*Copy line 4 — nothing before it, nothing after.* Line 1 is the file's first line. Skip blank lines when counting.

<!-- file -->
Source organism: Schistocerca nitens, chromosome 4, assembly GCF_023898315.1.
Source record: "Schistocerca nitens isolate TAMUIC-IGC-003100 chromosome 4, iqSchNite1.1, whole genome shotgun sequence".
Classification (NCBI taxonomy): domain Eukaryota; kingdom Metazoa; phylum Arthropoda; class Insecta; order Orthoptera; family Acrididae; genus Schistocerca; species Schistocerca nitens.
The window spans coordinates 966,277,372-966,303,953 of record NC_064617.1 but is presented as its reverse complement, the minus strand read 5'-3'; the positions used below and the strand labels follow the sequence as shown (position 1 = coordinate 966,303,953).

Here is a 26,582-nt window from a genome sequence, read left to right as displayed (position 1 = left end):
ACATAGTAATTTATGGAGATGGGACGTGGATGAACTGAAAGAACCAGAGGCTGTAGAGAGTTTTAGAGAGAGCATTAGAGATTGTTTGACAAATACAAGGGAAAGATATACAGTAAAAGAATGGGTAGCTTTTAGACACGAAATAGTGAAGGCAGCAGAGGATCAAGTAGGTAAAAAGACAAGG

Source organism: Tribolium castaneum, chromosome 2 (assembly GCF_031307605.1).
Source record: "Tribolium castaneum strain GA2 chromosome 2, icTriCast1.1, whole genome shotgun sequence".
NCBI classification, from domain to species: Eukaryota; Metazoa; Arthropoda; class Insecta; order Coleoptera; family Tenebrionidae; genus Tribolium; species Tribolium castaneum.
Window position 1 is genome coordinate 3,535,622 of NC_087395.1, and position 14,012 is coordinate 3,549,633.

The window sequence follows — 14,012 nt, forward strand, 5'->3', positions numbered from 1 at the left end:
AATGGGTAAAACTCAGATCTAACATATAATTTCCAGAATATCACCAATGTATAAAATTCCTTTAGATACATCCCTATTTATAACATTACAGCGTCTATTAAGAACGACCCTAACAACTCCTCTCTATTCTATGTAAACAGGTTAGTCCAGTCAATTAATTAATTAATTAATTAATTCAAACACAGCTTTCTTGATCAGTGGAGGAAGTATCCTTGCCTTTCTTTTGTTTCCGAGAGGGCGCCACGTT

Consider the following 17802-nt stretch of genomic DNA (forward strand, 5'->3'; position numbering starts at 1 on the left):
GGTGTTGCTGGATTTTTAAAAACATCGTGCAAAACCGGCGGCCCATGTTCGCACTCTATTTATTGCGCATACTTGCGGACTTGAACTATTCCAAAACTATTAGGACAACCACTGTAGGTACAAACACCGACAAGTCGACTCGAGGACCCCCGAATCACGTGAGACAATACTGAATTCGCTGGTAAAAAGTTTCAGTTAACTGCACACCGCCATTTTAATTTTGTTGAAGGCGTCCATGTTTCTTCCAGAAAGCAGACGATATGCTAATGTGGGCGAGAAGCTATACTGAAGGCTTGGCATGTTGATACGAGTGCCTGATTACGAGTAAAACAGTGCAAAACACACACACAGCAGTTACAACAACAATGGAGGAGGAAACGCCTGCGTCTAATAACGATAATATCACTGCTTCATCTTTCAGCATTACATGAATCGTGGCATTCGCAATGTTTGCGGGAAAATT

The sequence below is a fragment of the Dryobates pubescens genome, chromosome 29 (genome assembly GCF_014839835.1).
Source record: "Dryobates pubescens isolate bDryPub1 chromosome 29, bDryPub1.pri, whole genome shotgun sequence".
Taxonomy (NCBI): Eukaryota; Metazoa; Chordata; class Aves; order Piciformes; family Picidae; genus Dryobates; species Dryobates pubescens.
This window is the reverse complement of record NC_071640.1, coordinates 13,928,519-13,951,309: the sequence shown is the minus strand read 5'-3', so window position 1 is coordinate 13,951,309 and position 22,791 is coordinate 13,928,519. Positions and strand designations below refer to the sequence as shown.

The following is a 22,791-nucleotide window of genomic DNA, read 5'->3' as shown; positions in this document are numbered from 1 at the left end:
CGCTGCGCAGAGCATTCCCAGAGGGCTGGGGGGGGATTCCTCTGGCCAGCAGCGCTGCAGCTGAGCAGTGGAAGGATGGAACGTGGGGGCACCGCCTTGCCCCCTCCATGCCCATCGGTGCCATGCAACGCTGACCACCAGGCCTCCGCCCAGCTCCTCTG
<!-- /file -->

The window spans coordinates 966,277,372-966,303,953 of record NC_064617.1 but is presented as its reverse complement, the minus strand read 5'-3'; the positions used below and the strand labels follow the sequence as shown (position 1 = coordinate 966,303,953).